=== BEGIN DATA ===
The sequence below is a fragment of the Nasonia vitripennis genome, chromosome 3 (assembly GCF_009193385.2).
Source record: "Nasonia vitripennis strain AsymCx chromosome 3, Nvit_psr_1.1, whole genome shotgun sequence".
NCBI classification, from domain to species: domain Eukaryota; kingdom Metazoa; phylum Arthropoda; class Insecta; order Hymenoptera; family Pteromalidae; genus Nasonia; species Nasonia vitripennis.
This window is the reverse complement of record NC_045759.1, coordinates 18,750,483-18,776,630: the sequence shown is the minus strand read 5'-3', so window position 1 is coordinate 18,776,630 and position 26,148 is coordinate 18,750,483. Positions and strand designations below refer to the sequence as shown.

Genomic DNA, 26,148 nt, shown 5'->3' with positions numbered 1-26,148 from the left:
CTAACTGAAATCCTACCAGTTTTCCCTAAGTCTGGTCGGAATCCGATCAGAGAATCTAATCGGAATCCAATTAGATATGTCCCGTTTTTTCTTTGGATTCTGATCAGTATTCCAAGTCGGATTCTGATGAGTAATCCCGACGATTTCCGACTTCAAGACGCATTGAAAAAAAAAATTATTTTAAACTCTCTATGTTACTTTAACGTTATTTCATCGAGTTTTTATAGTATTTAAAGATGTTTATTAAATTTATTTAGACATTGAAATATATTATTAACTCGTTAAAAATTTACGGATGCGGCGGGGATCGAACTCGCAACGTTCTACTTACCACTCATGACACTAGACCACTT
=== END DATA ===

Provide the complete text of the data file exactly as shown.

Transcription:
The sequence below is a fragment of the Nasonia vitripennis genome, chromosome 3 (assembly GCF_009193385.2).
Source record: "Nasonia vitripennis strain AsymCx chromosome 3, Nvit_psr_1.1, whole genome shotgun sequence".
NCBI classification, from domain to species: domain Eukaryota; kingdom Metazoa; phylum Arthropoda; class Insecta; order Hymenoptera; family Pteromalidae; genus Nasonia; species Nasonia vitripennis.
This window is the reverse complement of record NC_045759.1, coordinates 18,750,483-18,776,630: the sequence shown is the minus strand read 5'-3', so window position 1 is coordinate 18,776,630 and position 26,148 is coordinate 18,750,483. Positions and strand designations below refer to the sequence as shown.

Genomic DNA, 26,148 nt, shown 5'->3' with positions numbered 1-26,148 from the left:
CTAACTGAAATCCTACCAGTTTTCCCTAAGTCTGGTCGGAATCCGATCAGAGAATCTAATCGGAATCCAATTAGATATGTCCCGTTTTTTCTTTGGATTCTGATCAGTATTCCAAGTCGGATTCTGATGAGTAATCCCGACGATTTCCGACTTCAAGACGCATTGAAAAAAAAAATTATTTTAAACTCTCTATGTTACTTTAACGTTATTTCATCGAGTTTTTATAGTATTTAAAGATGTTTATTAAATTTATTTAGACATTGAAATATATTATTAACTCGTTAAAAATTTACGGATGCGGCGGGGATCGAACTCGCAACGTTCTACTTACCACTCATGACACTAGACCACTT